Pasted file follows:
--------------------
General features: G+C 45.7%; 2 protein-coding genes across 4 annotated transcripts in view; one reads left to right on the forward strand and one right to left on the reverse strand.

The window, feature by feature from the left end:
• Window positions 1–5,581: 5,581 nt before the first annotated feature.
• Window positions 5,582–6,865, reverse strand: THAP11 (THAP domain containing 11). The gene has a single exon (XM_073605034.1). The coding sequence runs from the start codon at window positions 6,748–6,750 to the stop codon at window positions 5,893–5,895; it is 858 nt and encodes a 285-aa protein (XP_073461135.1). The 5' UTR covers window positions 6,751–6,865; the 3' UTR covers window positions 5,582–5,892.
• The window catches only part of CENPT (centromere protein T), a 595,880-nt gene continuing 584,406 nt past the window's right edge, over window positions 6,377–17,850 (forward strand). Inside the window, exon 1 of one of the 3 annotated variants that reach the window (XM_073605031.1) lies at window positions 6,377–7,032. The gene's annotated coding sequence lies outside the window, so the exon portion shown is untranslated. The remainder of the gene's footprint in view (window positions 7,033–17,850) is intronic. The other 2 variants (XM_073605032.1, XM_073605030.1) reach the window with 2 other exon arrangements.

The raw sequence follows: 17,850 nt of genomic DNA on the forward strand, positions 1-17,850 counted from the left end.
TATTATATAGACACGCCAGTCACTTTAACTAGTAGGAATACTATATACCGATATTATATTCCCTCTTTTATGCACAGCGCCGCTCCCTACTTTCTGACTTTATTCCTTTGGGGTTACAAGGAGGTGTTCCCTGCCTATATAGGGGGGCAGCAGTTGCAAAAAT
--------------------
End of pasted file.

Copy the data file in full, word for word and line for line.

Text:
General features: G+C 45.7%; 2 protein-coding genes across 4 annotated transcripts in view; one reads left to right on the forward strand and one right to left on the reverse strand.

The window, feature by feature from the left end:
• Window positions 1–5,581: 5,581 nt before the first annotated feature.
• Window positions 5,582–6,865, reverse strand: THAP11 (THAP domain containing 11). The gene has a single exon (XM_073605034.1). The coding sequence runs from the start codon at window positions 6,748–6,750 to the stop codon at window positions 5,893–5,895; it is 858 nt and encodes a 285-aa protein (XP_073461135.1). The 5' UTR covers window positions 6,751–6,865; the 3' UTR covers window positions 5,582–5,892.
• The window catches only part of CENPT (centromere protein T), a 595,880-nt gene continuing 584,406 nt past the window's right edge, over window positions 6,377–17,850 (forward strand). Inside the window, exon 1 of one of the 3 annotated variants that reach the window (XM_073605031.1) lies at window positions 6,377–7,032. The gene's annotated coding sequence lies outside the window, so the exon portion shown is untranslated. The remainder of the gene's footprint in view (window positions 7,033–17,850) is intronic. The other 2 variants (XM_073605032.1, XM_073605030.1) reach the window with 2 other exon arrangements.

The raw sequence follows: 17,850 nt of genomic DNA on the forward strand, positions 1-17,850 counted from the left end.
TATTATATAGACACGCCAGTCACTTTAACTAGTAGGAATACTATATACCGATATTATATTCCCTCTTTTATGCACAGCGCCGCTCCCTACTTTCTGACTTTATTCCTTTGGGGTTACAAGGAGGTGTTCCCTGCCTATATAGGGGGGCAGCAGTTGCAAAAAT